This post may contain affiliate links. Please see my disclosure to learn more. 

All I’ve wanted to write about recently are recipes. Today I wanted to share with you a one-pot beef stroganoff recipe that I tried. You may have noticed by now my soft spot for nostalgic meals. Not always the healthiest of options, but foods that tug at my heartstrings. This beef stroganoff is cozy, simple, and easy. Top sirloin is my meat of choice. With beef, the quality shows in the taste and texture. I slice them thinly and buy my meat from Whole Foods. Generally, I err on the side of less since I am not a huge meat eater. Instead, I substitute more mushrooms. We serve stroganoff with egg noodles, which were left over from the chicken noodle soup recipe I posted a week ago.

To be honest, I have been greatly enjoying our new Caraway Home Cookware set and looking forward to cooking meals at home! Which is a great thing with this inflation in tow. Cooking at home has always saved us money, but I’ve never been more proud of it as I am now. Southern California prices for dining out are getting out of hand. Fast-food prices are bordering on $15 for our family of two. A mediocre meal would cost us about $30. Bagels run $5 or more. By making cooking enjoyable with this new cookware set, we are saving hundreds of dollars per week! I wrote a detailed and honest review of the cookware set here.

Anywho this beef stroganoff is delicious! It’s perfect for a lazy night in, when it’s freezing cold outside and my energy is drained. It only uses up one-pot, so the clean-up is simple. I prefer to use the Dutch Oven from Caraway Home.

For the curious, the dish is from East Fork Pottery. We’ve been fans of East Fork for years!

Shrimp Cajun Pasta in Tomato Cream Sauce

This post may contain affiliate links. Please see my disclosure to learn more. 

It’s almost time to turn back the clocks! One of my favorite days of the year, I look forward to daylight savings end like I look forward to holidays. We’ve got plans to stay in, cozy up in bed. Recently, the weather has turned cold, and we’ve been making tea and reaching for wool socks. Plans include a pancake breakfast, setting up holiday lights, and watching movies on the rug. For this special day, I like to do less, and take it easy. In case you need a quick recipe to feed the fam without dirtying up more than one pot, I would recommend this easy shrimp Cajun pasta in tomato cream sauce. We just made it this week, and I am in LOVE.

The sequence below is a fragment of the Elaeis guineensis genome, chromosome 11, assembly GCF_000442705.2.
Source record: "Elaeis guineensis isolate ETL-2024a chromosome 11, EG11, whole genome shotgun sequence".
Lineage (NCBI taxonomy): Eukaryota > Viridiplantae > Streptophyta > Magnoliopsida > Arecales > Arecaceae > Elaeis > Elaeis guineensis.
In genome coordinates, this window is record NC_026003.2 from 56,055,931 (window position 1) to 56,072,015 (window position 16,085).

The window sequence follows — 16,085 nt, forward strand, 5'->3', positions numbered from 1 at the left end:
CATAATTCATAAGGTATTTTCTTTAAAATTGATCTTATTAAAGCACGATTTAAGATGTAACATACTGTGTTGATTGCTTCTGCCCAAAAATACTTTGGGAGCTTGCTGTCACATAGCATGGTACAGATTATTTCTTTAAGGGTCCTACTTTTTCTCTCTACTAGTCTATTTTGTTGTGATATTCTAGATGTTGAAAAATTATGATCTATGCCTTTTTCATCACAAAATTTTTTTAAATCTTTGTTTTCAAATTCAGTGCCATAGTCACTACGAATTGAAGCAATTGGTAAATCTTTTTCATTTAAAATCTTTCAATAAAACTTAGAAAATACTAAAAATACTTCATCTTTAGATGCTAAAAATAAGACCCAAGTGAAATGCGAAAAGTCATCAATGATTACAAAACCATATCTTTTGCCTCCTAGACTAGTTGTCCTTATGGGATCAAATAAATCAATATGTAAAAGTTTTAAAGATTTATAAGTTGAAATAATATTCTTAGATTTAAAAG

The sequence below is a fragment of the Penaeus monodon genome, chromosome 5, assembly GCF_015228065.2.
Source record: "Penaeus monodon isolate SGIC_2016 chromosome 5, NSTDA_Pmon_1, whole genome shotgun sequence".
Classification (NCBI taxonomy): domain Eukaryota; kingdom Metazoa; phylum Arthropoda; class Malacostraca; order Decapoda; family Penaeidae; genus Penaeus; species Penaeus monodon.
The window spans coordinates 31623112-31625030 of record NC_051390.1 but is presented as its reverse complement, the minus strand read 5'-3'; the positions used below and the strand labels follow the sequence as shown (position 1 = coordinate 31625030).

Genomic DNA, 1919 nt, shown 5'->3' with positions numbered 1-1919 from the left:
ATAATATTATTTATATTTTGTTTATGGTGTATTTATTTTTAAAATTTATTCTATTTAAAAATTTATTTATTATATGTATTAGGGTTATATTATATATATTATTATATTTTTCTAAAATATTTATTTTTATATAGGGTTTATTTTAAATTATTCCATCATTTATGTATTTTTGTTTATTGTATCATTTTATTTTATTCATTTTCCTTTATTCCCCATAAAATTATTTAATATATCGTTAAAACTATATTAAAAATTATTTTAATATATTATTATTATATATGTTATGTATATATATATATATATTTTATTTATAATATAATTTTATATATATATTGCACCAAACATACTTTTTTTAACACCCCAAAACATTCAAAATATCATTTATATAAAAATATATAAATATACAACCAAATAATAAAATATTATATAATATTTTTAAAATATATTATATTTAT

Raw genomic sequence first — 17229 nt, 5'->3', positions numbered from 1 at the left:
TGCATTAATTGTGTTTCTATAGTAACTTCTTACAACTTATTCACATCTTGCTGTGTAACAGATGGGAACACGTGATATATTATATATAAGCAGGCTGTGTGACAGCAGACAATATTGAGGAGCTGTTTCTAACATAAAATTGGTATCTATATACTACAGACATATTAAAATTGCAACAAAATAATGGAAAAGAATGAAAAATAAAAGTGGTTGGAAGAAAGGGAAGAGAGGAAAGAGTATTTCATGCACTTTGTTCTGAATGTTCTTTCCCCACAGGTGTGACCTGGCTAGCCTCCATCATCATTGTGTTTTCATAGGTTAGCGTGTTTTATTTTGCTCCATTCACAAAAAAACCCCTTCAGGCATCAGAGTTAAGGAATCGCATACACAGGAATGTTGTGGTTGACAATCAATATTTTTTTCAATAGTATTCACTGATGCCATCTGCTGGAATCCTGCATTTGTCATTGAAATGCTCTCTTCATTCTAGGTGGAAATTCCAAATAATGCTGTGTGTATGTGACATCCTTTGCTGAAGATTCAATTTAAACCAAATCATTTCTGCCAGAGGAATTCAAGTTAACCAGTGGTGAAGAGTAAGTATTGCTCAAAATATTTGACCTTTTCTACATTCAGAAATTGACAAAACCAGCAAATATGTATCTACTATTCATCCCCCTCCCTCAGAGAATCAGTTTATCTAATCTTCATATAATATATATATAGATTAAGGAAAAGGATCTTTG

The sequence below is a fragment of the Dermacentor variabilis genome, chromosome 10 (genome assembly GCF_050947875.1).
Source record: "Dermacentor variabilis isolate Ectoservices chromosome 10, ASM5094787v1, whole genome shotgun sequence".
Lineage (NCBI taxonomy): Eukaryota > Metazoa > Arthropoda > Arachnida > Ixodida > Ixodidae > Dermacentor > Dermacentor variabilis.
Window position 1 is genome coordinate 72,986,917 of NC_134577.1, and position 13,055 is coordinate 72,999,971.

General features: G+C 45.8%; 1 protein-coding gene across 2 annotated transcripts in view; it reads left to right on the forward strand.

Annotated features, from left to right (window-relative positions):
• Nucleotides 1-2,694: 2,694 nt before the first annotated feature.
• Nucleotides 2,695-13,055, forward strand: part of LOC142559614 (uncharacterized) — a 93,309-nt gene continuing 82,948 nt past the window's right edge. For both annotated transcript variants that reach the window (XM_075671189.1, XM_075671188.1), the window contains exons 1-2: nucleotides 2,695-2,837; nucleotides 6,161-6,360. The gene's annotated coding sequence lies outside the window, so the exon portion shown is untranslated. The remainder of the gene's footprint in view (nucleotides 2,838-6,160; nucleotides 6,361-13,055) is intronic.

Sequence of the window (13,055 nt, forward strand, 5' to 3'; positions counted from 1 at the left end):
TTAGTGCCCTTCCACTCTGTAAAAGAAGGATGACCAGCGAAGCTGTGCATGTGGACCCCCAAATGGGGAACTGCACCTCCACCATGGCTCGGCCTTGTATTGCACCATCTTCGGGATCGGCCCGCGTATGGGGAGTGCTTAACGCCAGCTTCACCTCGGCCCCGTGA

In our rendition, I substituted the Cajun spice with Evermill’s Captain’s Blend. It’s a modern twist on a classic flavor, and is part of our Evermill Countertop Spice Rack Collection. Narrowing down my spices to a select few simplifies my cooking life. I used to meticulously follow recipes to the tee and bought spices for one-off recipes I wanted to try. I was wasting money on spices that I never used for anything else. Now I embrace substitutions. Evermill’s Countertop Spice Rack Collection is all I need. It’s beautiful, practical, and minimalist.

We also have switched to Caraway Home’s Cookware Set. I wrote an entire review here. It has been a joy cooking in these easy-to-clean, lovely-to-use cookware. The set is $150 OFF if you buy the entire set, which comes with a life-changing storage solution perfect for minimalist homes. It also comes with two trivets, and the color of your choice. I recommend it to all minimalist, tiny-home dwellers who love to cook.

I hope this recipe helps ease the load. Enjoy your long and lazy weekend!

Our Favorite Chicken Noodle Soup Recipe